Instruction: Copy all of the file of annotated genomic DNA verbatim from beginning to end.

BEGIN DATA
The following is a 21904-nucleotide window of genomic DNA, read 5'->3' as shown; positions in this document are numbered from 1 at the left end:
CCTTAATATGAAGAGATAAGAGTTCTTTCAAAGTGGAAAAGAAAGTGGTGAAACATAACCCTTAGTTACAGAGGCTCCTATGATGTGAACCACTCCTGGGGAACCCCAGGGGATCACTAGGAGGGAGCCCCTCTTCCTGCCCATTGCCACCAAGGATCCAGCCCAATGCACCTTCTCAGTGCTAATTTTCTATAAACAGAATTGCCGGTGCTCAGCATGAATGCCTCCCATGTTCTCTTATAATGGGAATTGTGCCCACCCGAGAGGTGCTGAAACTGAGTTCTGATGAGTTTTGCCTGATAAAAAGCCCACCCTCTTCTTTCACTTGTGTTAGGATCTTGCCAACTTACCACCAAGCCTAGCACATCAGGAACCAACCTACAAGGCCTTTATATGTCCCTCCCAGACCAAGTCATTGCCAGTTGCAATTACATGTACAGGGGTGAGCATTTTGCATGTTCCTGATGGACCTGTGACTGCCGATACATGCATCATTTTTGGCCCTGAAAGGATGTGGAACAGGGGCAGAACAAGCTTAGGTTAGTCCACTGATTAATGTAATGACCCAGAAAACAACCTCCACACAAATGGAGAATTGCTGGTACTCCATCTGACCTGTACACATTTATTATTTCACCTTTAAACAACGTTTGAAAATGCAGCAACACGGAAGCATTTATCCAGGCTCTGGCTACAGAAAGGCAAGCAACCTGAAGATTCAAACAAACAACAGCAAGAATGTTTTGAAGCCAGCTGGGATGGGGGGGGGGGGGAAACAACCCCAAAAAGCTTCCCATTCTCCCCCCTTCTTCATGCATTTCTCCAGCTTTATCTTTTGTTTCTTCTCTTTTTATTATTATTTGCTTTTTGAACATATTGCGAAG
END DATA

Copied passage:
The following is a 21904-nucleotide window of genomic DNA, read 5'->3' as shown; positions in this document are numbered from 1 at the left end:
CCTTAATATGAAGAGATAAGAGTTCTTTCAAAGTGGAAAAGAAAGTGGTGAAACATAACCCTTAGTTACAGAGGCTCCTATGATGTGAACCACTCCTGGGGAACCCCAGGGGATCACTAGGAGGGAGCCCCTCTTCCTGCCCATTGCCACCAAGGATCCAGCCCAATGCACCTTCTCAGTGCTAATTTTCTATAAACAGAATTGCCGGTGCTCAGCATGAATGCCTCCCATGTTCTCTTATAATGGGAATTGTGCCCACCCGAGAGGTGCTGAAACTGAGTTCTGATGAGTTTTGCCTGATAAAAAGCCCACCCTCTTCTTTCACTTGTGTTAGGATCTTGCCAACTTACCACCAAGCCTAGCACATCAGGAACCAACCTACAAGGCCTTTATATGTCCCTCCCAGACCAAGTCATTGCCAGTTGCAATTACATGTACAGGGGTGAGCATTTTGCATGTTCCTGATGGACCTGTGACTGCCGATACATGCATCATTTTTGGCCCTGAAAGGATGTGGAACAGGGGCAGAACAAGCTTAGGTTAGTCCACTGATTAATGTAATGACCCAGAAAACAACCTCCACACAAATGGAGAATTGCTGGTACTCCATCTGACCTGTACACATTTATTATTTCACCTTTAAACAACGTTTGAAAATGCAGCAACACGGAAGCATTTATCCAGGCTCTGGCTACAGAAAGGCAAGCAACCTGAAGATTCAAACAAACAACAGCAAGAATGTTTTGAAGCCAGCTGGGATGGGGGGGGGGGGGAAACAACCCCAAAAAGCTTCCCATTCTCCCCCCTTCTTCATGCATTTCTCCAGCTTTATCTTTTGTTTCTTCTCTTTTTATTATTATTTGCTTTTTGAACATATTGCGAAG